The next time you visit your doctor, you might finally be in for a fat check.
New government guidelines urge physicians to screen all adult patients for obesity, and offer health and lifestyle counseling for those with a high body mass index (BMI).
Obesity in America is a hot topic. With two-thirds of adults overweight or obese, doctors are in a unique position to help tackle the epidemic that is linked to increases in diseases like type 2 diabetes, heart disease and certain types of cancer.
A 2010 survey of members of the American Academy of Family Physicians, though, found that only 40 percent of primary care doctors calculate the BMI of their patients.
BMI, while not as reliable as calculating body fat percentage, is used to estimate body fat, and is determined using height and weight. A normal BMI is below 25. Obesity is 30 or more, with overweight in between the two.
The new guidelines by the U.S. Preventive Services Task Force (USPSTF), and published in the Annals of Internal Medicine, call on doctors to offer intensive behavioral intervention for obese patients.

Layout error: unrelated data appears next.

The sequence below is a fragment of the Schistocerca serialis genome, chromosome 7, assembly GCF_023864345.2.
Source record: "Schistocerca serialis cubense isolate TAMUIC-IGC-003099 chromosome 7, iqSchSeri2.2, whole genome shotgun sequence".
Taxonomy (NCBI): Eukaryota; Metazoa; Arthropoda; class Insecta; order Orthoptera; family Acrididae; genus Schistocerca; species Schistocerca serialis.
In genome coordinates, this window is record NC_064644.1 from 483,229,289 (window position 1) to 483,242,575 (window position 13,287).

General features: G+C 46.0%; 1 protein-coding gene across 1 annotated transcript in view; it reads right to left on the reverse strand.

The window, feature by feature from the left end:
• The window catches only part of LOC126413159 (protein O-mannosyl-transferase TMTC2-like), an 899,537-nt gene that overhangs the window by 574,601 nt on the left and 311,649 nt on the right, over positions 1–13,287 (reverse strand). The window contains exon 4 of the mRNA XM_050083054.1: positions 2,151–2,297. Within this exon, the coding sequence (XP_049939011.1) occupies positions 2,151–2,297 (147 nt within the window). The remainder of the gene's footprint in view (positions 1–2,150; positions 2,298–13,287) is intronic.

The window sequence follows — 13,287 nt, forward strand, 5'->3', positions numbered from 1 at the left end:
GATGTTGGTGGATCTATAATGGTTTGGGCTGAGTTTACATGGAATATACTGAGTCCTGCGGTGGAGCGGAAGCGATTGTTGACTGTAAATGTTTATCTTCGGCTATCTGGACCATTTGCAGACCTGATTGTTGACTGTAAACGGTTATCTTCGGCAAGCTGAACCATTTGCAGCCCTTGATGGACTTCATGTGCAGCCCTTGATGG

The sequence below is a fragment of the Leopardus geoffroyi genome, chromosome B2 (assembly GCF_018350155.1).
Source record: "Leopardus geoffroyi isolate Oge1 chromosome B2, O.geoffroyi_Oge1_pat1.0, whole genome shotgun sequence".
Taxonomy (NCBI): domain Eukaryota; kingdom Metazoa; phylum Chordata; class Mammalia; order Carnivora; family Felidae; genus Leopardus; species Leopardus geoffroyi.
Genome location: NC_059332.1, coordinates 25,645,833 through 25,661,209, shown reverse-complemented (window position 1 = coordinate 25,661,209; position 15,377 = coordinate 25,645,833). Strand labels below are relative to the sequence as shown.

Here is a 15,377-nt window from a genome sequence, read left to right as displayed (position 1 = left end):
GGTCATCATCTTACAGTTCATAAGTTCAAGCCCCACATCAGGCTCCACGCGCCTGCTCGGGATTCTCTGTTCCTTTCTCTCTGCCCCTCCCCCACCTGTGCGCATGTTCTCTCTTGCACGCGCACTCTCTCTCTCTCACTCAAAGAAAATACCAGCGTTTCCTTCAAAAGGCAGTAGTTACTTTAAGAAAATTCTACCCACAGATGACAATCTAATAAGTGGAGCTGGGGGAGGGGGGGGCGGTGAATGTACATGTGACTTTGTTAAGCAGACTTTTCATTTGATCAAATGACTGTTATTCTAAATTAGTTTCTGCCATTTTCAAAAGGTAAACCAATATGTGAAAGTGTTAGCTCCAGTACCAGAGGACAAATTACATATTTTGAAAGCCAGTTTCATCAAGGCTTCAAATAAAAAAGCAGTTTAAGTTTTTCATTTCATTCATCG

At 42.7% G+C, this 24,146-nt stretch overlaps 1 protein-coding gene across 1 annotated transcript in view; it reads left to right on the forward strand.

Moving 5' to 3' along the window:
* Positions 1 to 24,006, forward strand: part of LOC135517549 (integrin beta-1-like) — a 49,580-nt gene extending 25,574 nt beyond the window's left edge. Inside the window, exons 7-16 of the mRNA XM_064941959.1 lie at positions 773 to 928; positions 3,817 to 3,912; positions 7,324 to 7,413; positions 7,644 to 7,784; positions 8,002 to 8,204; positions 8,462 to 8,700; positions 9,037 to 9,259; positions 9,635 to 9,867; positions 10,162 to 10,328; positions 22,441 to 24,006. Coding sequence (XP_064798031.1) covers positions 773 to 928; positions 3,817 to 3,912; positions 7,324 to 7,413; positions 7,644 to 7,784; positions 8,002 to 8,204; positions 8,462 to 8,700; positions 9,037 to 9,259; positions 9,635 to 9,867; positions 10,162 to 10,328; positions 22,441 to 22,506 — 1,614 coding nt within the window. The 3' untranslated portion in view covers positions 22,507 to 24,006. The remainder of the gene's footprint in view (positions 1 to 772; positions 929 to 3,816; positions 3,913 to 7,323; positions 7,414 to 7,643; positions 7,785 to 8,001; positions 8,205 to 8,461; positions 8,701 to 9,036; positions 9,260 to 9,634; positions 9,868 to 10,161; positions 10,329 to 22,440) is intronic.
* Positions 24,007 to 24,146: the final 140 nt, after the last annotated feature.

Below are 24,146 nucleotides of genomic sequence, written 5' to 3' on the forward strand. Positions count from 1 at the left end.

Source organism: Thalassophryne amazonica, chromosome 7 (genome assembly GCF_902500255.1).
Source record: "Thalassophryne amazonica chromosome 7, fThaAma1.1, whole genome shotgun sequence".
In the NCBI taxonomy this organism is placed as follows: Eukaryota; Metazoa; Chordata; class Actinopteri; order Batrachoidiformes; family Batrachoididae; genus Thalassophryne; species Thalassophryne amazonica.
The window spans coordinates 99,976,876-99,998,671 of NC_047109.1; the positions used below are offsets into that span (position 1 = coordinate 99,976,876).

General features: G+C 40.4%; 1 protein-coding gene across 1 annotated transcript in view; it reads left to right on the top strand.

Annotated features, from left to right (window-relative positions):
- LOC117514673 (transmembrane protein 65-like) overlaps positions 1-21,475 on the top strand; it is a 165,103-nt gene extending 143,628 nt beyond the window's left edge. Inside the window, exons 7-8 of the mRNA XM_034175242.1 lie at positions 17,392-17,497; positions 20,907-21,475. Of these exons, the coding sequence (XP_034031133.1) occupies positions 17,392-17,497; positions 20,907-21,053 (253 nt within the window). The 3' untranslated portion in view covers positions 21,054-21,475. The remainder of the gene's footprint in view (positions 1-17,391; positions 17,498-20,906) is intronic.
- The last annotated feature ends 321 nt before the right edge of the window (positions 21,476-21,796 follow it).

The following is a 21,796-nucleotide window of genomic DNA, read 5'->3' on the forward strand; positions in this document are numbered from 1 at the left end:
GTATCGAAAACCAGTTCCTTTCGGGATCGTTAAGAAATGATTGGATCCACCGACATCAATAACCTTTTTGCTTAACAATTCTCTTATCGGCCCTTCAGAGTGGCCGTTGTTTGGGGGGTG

Previous evidence has shown that this type of healthy lifestyle program can result in a modest weight loss of 8.8 to 15.4 pounds. While that does not seem like much, even a five percent reduction in weight can improve the health of obese patients, and reduce the risk of other serious conditions.
Unlike in the past, many health insurance companies—and Medicare—cover weight loss programs, making it easier for doctors to refer patients for treatment.
Maintaining a healthy lifestyle, however, is still mainly the responsibility of patients. People "should be asking what their BMI is, and tracking that over time," USPSTF member Dr. David Grossman told CBS.
- The Weight of the World Squashing Global ResourcesThe growing fatness carried by overweight and obese people could have the same impact on global resources as an additional one billion people.
- Is Facebook Making You Fat?Why keeping up with your friends online might make you pack on the pounds.